Featuring national anthem protests, college basketball scandals and constant brain-numbing debates, 2017 did not need any more sports controversies. Yet that is exactly what college football fans got when the four teams that advanced to the College Football Playoff to earn a shot at a national title were revealed on Sunday afternoon. Three of the four teams chosen undoubtedly deserved the bid, as Clemson (12-1), Oklahoma (12-1) and Georgia (12-1) each convincingly won their respective conference championship games. The fourth spot, however, was not easily awarded, and the debate on who should get in raged from midnight to noon on Sunday.

It all came down to Alabama and Ohio State. Each of these teams had good arguments supporting their cause. The Crimson Tide (11-1) won every game they played this year except for their loss at Auburn (10-3), whereas the Buckeyes lost twice. Ohio State (11-2), though, boasted more impressive victories than Alabama and also sported a conference championship victory, which the Crimson Tide did not. In the end, the committee chose Alabama, citing a consistent level of high play that was enough to elevate them even over the Big Ten Champion Buckeyes.

“The selection committee favored Alabama’s full body of work over that of Ohio State,” said Kirby Hocutt, chairman of the College Football Playoff selection committee. “It was consistent over the course of the year as we saw Alabama play week in and week out.”

Naturally, this decision was extremely controversial, as many experts had predicted that Ohio State would be given the nod. Citing a better strength of schedule, more quality victories and a conference championship (criteria that the committee expressly states are key factors), many believed that, although the decision was extremely tough, the final spot should not have gone to Alabama. While Ohio State does have the edge over Alabama in all of these categories, those who make this claim are missing a key part in the decision-making process that the committee undergoes. Taking this factor into account, it becomes clear why Alabama was indeed the better choice.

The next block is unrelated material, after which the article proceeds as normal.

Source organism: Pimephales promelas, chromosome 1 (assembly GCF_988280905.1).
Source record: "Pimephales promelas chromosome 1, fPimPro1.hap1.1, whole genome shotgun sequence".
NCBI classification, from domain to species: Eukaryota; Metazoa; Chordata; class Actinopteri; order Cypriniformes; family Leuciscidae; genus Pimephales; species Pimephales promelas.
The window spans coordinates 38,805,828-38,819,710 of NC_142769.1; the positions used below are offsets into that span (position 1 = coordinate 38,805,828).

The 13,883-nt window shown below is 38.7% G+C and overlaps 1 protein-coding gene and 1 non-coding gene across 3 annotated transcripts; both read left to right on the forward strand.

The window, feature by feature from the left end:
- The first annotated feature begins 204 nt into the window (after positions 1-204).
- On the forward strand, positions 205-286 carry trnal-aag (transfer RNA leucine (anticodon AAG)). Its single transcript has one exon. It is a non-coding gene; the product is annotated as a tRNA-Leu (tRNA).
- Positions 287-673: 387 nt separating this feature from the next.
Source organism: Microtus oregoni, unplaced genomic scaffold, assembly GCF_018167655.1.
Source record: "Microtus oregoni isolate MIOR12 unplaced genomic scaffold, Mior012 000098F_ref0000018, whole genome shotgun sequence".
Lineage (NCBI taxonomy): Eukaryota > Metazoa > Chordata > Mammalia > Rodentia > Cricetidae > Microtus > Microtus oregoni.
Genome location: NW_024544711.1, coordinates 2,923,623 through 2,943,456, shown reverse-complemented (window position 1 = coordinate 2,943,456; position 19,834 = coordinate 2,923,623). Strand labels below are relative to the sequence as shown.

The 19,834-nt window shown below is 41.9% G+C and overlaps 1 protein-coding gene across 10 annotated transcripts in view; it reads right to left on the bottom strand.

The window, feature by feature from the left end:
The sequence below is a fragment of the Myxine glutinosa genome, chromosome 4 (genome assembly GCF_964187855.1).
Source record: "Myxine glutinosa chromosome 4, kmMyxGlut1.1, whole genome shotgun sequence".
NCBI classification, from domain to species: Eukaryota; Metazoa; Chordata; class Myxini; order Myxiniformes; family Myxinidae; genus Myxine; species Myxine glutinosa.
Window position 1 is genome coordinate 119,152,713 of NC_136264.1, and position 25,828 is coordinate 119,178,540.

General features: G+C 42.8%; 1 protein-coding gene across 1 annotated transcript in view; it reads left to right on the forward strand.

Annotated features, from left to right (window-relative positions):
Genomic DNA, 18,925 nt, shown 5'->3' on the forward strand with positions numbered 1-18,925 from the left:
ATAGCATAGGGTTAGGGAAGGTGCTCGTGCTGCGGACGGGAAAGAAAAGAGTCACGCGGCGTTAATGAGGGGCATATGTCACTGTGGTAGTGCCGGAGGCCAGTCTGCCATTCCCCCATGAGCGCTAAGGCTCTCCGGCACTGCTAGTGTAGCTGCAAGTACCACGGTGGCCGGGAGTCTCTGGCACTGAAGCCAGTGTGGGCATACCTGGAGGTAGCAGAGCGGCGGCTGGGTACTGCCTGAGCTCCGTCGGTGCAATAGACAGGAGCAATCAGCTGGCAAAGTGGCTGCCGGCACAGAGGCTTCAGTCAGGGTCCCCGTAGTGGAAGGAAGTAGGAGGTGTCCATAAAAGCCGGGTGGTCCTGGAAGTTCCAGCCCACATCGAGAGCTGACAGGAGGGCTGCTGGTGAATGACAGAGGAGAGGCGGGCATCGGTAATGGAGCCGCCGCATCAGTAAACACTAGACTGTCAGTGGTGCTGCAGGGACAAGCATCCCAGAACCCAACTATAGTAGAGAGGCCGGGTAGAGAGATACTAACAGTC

Since the inception of the College Football Playoff, the selection committee has stressed certain factors and metrics that they value highly in making decisions. Among these are the aforementioned conference championships and strength of schedule, as well as other factors such as head-to-head matchups and common opponents that did not apply to this particular decision. In the categories that did apply, Ohio State edged out Alabama in almost all of them. Being that this is the case, it would seem obvious that Ohio State is the right choice despite its two losses. So then why didn’t the committee choose the Buckeyes?

As it turns out, there’s a little snag in the way the committee evaluates teams. The above criteria are stressed as key factors only if the two teams being evaluated are “comparable.” If they aren’t, meaning that the committee can make the determination that one team is simply better than the other, a decision made based on careful study of the teams’ play through film study and other such methods, then that wins the day, and the other criteria are not applied. The committee, therefore, determined that Ohio State was not comparable to Alabama, and gave Alabama the fourth spot based on it being simply better.

On the outside, this qualification seems like a sneaky gimmick embedded in proverbial fine print, but when you look at the way the two teams have played this season, you can see where the committee is coming from. Ohio State has some great wins, but they also had some bad losses, including a 31-point thrashing by unranked Iowa (7-5). Alabama, on the other hand, played well on a consistent basis, like the committee said, and hit its only snag of the season playing Auburn, the Southeastern Conference runner-up, on the road, in the hostile environment of its top rivals. Ohio State has looked good, but it simply hasn’t looked as dominant as the Crimson Tide.

One cannot say that the committee made the absolute right choice because there is no correct choice in such a decision. Both teams had strong arguments to present to the committee, and asking the committee to choose between Alabama and Ohio State is like asking a chocolate lover to choose between Reese’s Peanut Butter Cups and Snickers. Had Ohio State gotten in, that decision would have been just as justifiable, but considering the criteria that the committee considers and the issue of “comparable teams,” it seems to me like the committee’s choice was a valid one.